Ray Tolbert remembers the first time he heard a meltdown…and realized it was not his kid.
I’m going to set the scene for you. You and your significant other have just completed the ordeal of getting the kids loaded into the car, drove to your destination and unloaded everyone. You finally made it to where ever it is you are going. As you’re settling into your activity (movie, dinner at a restaurant, park, whatever) an all too familiar sound begins to creep its way toward you. It’s the horrible sound of one of your kids having a shit-fit meltdown.
Much like a giant man-eating plant their beginnings are small but if you do not contain it quickly it can grow out of control. Vines of screaming and whining are springing from its base. They spread out in all directions snaring everyone and everything in its path. The vines grow and sprout louder screechy tentacles that wrap themselves around your legs. They hold you in place as they climb up your torso. You’re trapped. You can’t move. You can’t breath. The whole day is going to be ruined. AND YOU JUST GOT HERE. IT ALL IS SO UNFAI–
Wait a minute….that’s not our kid.
You notice your breathing has returned to normal. Where once you were in a suffocating embrace praying for a quick death now you are free. You frantically look around you and see that your children are not the cause of the man-eating plant from hell. That’s not our kid. That’s some other poor sucker’s kid.
Your face is flush. It’s a combination of adrenaline and joy. The air smells sweeter now and you love everything a little bit more.
You’ve just experienced your first N.O.K. (Not Our Kid) moment.
It’s a phenomenon my wife and I started experiencing this year. As parents we have a Pavlovian response to hearing a kid go Chernobyl. We have become so accustomed to the sound of meltdowns that our mind and body react on pure instinct.
STEP 1: Diagnose the Problem.
Why are you crying? What is it? What happened? What? Why? WHY? WHY! ARE! YOU! CRYING! WHAT IS IT?! WHY????
STEP 2: Remedy the Problem.
Offer new solution.
Offer original solution.
Threaten (you really mean it this time).
Our first N.O.K. moment came as we enjoyed some Chic-Fil-a with our boys. We were at the mall and were feeding them before we headed down to the kid’s play area. We like taking our boys there so they can run, climb and sprint head first screaming into some other kid who was sprinting and screaming. It’s just like watching the ‘Puppy Bowl’ only less cute. As we were enjoying our waffle fries we heard the all too familiar sounds of a kid going super nova. My wife and I locked eyes. Our bodies went rigid. We just stared towards each other for a moment too scared to move. A second later we both realized, that this time, it wasn’t our kid. They were quietly enjoying their waffle fries and nuggets.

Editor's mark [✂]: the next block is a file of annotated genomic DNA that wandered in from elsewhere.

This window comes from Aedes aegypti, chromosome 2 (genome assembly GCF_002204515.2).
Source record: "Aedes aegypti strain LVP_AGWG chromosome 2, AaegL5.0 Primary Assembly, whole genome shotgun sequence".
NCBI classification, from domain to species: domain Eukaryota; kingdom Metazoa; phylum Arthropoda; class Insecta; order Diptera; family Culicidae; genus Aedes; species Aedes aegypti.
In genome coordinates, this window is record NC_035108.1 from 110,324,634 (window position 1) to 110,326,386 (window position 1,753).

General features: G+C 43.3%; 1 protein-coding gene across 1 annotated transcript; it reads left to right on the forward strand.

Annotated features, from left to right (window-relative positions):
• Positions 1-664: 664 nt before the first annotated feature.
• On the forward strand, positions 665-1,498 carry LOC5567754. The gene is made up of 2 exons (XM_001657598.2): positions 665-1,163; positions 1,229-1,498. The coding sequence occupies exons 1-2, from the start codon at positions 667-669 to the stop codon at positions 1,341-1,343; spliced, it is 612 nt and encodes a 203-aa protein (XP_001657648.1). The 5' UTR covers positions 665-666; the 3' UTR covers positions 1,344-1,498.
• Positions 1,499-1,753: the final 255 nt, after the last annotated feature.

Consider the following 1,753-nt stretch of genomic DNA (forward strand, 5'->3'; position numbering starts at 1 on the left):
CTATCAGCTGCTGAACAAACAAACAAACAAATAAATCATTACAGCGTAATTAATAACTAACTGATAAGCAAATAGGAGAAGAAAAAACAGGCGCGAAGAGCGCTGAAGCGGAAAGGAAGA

Our bodies slowly eased and we both started breathing again. Still without breaking eye contact I slide my hand across the table and placed it on top of my wife’s. She smiled at me. I remembered why I fell in love with this woman and smiled back as I shook my head and said “Not our kid.” Then I went back to enjoying my spicy chicken sandwich that tasted 10 times better than it did two seconds ago. The world tasted and smelled better and much like the person in the example above I loved everything a little bit more.
N.O.K.’s are a new experience for my wife and me. We are much more used to their painful cousin the T.O.K. (That’s Our Kid) moments. T.O.K. s are not fun. T.O.K. moments make you question ever eating outside the house again. They make you question the whole notion that humans should ever procreate. TOKs will make you question everything you’ve ever done as a parent up to this terrifying and embarrassing moment. They are awful for everybody involved. You’re annoyed and apologizing to strangers who you swear are glaring a hole through your head.
N.O.K.s though, N.O.K.s feel like snow days when you didn’t study for an exam. They feel like getting that extra hour of sleep when Day Lights Savings Time rolls back. Or that time I ordered the 2-Cheeseburger meal from McDonald’s (#4) and they gave me 2 double cheeseburgers instead. N.O.K.s make you feel like the king and queen of parenting.
There have been times when my wife and I have been so enthralled in our N.O.K. moment that we’ve high-fived each other during someone’s T.O.K. moment (which is a total faux pas). You never want to gloat your NOK moment in the face of someone who is suffering through their own T.O.K. moment. It’s bad form. If there were parenting referees they would throw a flag:
“Personal Foul: Taunting, (points at me and my wife) those two assholes over there. 15 minutes in Build-a-Bear, Automatic – FIRST DOWN!”
Next time you’re out with your family and witness an someone having an explosive TOK moment in public, don’t glare. Shoot them a smile that lets them know you’ve been there and that it’s okay. Then take your partner by the hand. Pull them close to you, look into their eyes, smile and say…“Not Our Kid.”
Then as the two of you walk into the sunset hand in hand feel free to quietly talk about how happy you are not to be that poor bastard with the screaming banshee for a child. Then take the family out for some frozen yogurt.
It’s a great day. You’ve earned it.
—Photo Celine Nadeau/Flickr